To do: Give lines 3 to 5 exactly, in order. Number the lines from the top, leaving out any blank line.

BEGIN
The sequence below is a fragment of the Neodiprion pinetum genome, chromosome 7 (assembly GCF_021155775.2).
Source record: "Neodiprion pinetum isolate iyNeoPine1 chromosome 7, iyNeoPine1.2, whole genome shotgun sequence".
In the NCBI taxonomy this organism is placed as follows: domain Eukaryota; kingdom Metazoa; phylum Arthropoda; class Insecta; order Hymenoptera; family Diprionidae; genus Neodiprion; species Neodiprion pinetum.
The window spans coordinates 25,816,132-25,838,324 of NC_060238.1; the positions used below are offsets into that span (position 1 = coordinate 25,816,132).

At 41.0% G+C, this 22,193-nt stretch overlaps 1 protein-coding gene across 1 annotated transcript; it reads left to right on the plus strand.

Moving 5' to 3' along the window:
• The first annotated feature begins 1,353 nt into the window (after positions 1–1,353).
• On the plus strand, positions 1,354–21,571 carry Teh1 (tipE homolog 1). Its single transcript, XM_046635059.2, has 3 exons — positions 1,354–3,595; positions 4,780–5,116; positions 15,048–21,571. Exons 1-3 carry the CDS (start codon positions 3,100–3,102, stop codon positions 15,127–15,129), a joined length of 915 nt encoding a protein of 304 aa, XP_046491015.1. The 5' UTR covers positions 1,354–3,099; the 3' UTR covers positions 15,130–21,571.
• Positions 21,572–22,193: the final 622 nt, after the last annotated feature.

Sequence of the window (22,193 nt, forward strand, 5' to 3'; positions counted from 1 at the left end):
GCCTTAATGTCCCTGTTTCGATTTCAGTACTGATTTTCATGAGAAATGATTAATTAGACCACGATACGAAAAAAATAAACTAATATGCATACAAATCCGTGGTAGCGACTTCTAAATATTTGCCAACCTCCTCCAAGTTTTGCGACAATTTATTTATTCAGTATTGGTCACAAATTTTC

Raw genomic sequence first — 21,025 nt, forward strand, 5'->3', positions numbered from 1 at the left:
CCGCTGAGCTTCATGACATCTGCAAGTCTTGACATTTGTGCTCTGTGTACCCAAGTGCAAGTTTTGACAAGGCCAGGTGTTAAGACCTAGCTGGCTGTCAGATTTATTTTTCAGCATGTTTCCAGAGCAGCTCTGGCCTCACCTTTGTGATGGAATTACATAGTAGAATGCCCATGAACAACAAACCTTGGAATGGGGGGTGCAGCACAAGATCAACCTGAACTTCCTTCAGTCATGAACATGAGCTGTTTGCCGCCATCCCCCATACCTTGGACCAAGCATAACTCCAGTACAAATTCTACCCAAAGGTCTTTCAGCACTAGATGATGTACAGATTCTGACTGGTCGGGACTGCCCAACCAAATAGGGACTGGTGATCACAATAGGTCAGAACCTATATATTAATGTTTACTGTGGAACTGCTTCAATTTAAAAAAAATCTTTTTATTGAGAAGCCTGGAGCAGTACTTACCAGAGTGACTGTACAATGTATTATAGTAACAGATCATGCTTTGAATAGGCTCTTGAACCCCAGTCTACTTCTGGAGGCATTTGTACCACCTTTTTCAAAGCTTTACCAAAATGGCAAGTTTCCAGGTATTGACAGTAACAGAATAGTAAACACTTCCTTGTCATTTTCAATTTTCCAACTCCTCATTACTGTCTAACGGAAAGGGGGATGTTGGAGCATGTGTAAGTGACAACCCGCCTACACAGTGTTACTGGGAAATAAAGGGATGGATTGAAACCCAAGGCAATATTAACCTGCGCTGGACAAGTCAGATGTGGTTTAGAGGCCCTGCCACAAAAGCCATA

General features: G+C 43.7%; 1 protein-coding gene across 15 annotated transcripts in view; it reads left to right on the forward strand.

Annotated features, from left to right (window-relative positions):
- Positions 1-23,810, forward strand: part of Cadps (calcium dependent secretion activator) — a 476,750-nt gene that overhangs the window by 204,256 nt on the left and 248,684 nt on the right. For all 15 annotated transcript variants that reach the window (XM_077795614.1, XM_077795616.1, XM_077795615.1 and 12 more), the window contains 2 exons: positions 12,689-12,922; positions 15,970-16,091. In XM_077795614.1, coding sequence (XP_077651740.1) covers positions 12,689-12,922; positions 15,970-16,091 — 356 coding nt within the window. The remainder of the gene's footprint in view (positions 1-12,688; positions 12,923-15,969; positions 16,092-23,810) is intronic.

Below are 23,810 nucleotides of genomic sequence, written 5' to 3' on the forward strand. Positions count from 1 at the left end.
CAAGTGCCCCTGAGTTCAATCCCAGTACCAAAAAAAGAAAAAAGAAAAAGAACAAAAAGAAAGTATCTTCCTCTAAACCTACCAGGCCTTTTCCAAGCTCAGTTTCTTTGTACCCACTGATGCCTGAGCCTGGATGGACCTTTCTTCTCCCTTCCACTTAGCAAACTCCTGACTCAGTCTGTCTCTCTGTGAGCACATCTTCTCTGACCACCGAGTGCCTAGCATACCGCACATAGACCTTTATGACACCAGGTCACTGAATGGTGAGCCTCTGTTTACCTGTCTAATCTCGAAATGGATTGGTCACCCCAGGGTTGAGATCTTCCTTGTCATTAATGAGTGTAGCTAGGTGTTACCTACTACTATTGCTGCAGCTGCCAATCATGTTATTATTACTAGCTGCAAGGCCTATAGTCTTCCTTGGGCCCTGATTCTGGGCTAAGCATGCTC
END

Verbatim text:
In the NCBI taxonomy this organism is placed as follows: domain Eukaryota; kingdom Metazoa; phylum Arthropoda; class Insecta; order Hymenoptera; family Diprionidae; genus Neodiprion; species Neodiprion pinetum.
The window spans coordinates 25,816,132-25,838,324 of NC_060238.1; the positions used below are offsets into that span (position 1 = coordinate 25,816,132).

At 41.0% G+C, this 22,193-nt stretch overlaps 1 protein-coding gene across 1 annotated transcript; it reads left to right on the plus strand.